2020 means everyone has to stay inside and find new activities to do. One of the many at home activities to partake in is listening to podcasts. So many people have also decided to start podcasts, since it can be done from home. Here are some of the best new podcasts, that you should start listening to, since we don't know when this quarantine is over.
...because being smart and being beautiful are definitely mutually exclusive, right?
Of all things corrupting the youth of America, the very worst is Cosmopolitan magazine. Sure, it's the best-selling lifestyle bible of the female demographic, but now that the publication is putting actresses like Dakota Fanning and Selena Gomez on the cover, the printed pamphlet for blended orgasms and all-star blowjobs seems to be catering to a new generation of sexually active females.
I recently came across an interesting blog post providing some insight into society's portrayals of sex. The cultural dialogue on sex isn't terribly nuanced. There is aggressive, brash, unapologetic sexuality promoted by porn and pop music, and then there's the less prominent demure, lovemaking more likely to be seen on TV and in movies. This post kind of struck a chord with me.
Whether we realize it or not, we all pick up subtle things from movies that we expect to find in our actual lives. And while I’m willing to overlook some of the media's follies (like the fact that people in any foreign country all speak English), some of their depictions of sex are just. so. wrong.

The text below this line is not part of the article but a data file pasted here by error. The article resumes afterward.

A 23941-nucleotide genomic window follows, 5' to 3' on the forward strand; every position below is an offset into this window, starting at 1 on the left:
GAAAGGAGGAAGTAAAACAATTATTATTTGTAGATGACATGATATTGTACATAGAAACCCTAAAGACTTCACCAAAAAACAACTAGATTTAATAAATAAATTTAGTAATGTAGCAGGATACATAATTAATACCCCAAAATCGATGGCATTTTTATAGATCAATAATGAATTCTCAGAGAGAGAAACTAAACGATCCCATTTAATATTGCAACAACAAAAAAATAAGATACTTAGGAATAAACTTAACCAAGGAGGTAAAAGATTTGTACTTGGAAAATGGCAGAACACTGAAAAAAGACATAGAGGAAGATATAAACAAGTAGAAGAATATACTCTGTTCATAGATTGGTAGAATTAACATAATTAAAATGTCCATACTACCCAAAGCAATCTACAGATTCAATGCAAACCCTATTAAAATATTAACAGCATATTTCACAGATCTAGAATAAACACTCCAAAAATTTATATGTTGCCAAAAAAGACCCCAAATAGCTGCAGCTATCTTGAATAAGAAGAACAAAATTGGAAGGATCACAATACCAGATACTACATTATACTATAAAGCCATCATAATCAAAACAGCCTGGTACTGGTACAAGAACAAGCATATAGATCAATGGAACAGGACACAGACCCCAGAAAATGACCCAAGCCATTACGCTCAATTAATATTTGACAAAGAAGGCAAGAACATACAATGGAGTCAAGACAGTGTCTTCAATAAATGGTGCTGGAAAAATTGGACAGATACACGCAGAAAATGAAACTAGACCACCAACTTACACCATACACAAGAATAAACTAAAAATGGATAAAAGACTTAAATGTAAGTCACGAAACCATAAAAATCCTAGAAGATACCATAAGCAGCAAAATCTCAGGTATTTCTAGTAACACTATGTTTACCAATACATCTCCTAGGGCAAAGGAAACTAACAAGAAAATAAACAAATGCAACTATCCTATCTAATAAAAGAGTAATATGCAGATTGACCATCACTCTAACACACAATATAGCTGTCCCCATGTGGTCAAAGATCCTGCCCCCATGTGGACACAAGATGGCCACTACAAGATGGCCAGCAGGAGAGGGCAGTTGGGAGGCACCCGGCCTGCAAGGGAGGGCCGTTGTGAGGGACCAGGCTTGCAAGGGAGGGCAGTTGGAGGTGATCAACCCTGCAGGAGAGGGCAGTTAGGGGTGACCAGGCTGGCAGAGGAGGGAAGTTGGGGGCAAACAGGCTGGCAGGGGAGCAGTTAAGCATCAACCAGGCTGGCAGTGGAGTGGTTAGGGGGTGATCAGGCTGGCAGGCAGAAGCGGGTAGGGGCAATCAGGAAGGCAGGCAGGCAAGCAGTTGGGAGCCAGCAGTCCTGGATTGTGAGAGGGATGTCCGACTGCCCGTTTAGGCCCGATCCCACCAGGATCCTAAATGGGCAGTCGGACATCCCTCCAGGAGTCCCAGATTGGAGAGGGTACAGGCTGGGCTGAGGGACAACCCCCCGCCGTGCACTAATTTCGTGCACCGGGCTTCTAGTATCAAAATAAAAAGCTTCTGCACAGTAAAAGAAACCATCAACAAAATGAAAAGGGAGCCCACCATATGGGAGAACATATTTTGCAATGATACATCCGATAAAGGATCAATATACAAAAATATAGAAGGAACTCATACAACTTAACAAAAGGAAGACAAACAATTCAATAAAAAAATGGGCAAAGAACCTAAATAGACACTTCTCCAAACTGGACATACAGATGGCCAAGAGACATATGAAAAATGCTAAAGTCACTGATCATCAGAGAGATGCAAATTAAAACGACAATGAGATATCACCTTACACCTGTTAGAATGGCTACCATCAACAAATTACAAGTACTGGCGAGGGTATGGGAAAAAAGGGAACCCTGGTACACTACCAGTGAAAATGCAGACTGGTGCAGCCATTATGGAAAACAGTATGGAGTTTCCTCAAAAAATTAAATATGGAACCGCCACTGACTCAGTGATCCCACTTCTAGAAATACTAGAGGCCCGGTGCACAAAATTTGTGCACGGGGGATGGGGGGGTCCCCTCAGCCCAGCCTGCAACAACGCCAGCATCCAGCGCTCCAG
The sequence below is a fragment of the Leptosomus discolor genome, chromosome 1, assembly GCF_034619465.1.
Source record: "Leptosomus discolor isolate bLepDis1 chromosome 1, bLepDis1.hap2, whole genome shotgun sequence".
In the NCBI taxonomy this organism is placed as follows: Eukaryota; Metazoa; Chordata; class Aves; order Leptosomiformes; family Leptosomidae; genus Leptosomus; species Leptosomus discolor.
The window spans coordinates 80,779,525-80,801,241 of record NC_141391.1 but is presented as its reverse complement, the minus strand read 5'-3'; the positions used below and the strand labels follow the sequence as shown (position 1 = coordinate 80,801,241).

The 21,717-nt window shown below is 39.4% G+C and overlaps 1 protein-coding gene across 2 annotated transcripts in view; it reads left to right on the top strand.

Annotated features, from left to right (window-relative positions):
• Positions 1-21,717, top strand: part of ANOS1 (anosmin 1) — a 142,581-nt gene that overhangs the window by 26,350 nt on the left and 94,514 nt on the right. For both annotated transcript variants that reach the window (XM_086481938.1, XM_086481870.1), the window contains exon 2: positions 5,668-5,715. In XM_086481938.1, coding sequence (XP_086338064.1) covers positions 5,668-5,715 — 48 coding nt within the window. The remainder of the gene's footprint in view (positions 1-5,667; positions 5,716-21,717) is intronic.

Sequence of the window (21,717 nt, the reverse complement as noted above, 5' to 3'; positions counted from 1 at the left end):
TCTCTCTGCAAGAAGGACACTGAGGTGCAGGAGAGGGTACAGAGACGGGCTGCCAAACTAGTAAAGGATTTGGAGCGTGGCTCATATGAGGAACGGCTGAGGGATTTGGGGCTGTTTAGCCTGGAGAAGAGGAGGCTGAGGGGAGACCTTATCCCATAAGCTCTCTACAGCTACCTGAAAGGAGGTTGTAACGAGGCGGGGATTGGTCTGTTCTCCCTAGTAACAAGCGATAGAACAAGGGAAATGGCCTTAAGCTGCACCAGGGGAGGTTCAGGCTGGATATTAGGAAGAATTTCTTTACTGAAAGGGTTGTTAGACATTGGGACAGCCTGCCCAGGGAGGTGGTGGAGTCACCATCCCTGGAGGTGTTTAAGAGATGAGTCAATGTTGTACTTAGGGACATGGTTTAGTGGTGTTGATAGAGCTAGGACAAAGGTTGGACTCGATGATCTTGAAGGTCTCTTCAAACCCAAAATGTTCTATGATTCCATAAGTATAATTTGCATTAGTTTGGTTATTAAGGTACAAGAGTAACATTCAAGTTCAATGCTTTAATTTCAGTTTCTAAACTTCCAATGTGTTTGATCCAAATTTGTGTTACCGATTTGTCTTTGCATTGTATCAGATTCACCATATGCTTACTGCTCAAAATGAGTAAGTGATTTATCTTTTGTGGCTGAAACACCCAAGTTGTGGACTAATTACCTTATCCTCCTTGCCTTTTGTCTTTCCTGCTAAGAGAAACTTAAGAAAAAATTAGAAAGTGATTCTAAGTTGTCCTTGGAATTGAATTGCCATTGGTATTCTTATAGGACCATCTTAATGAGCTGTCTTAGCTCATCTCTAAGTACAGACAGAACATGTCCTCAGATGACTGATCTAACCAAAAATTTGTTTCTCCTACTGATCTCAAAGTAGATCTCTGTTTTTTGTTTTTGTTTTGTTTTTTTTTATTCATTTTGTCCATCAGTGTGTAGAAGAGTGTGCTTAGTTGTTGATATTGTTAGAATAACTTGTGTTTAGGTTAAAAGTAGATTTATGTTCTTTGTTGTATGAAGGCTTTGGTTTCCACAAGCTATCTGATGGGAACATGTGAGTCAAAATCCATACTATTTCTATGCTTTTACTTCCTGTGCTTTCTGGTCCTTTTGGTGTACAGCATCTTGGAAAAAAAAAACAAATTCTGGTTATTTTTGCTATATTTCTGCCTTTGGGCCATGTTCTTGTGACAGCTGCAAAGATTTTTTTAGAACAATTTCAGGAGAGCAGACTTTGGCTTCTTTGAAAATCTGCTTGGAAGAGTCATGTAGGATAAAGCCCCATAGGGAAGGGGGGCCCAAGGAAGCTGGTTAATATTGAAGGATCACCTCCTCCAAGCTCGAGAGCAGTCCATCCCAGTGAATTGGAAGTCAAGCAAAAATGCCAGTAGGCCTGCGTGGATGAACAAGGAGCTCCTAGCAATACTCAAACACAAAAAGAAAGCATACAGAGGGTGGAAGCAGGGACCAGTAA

After years of slipping through the media cracks, Jessica Simpson is more famous now than ever. And why? The girl <gasp!> gained weight. I mean, think about it: what has J. Simps really been doing with herself, career-wise? Not a whole lot. Instead, the poor girl has been a victim of heartbreak, failed endeavors, and more media scrutiny than any person deserves.
Bravo’s collection of Real Housewives has contributed many things to pop culture, such as the infamous New Jersey table flip, the term “prostitution whore,” multiple face-lifts and boob jobs (I’m looking at you Orange County!), and who can forget the song “Tardy for the Party”? Through all the drama though, one strong willed woman has truly climbed to the top – The Real Housewives of New York’s Bethenny Frankel.
As much as I dislike Miley Cyrus and all her bimbo-ish ways (like when she said she's never listened to Jay-Z but he's mentioned in her hit, "Party in the U.S.A"), this girl really speaks her mind and sometimes, she's spot on. Like her recent comments on the painstakingly obvious double standard that young, female entertainers have to live up to in the entertainment industry.
Feminist blogger (Feministing) and author of Full Frontal Feminism and He’s A Stud, She’s A Slut and 49 Other Double Standards Every Women Needs To Know, Jessica Valenti’s latest book The Purity Myth tackles the issue of “how America’s obsession with virginity is hurting young women.”
We all want Miss California to go away. Like Mark from Road Rules season 1 (who is, like, 40 and is still doing those Real World/Road Rules Challenges), she just won't disappear. Not that it's entirely her fault; we media peeps love writing about a scandal, and this girl is drowning in it.
As a college student, to say my life is hectic would be a gross underestimation. Between classes, homework, an internship, clubs, my social life, and all of those pesky responsibilities (groceries, laundry, cleaning...ugh), I’m always pressed for time, and facing pressures to do even more.
While there are definitely tons of perks that come with being a celebrity, like the money, nice clothes, and invites to awesome Hollywood parties (to name just a few), fame also has its drawbacks. Like the paps.
The New York Times is reporting on a new study of American media consumption that says the average person spends 8.5 hours every day in front of some sort of media screen (television, computer, cellphone, etc.).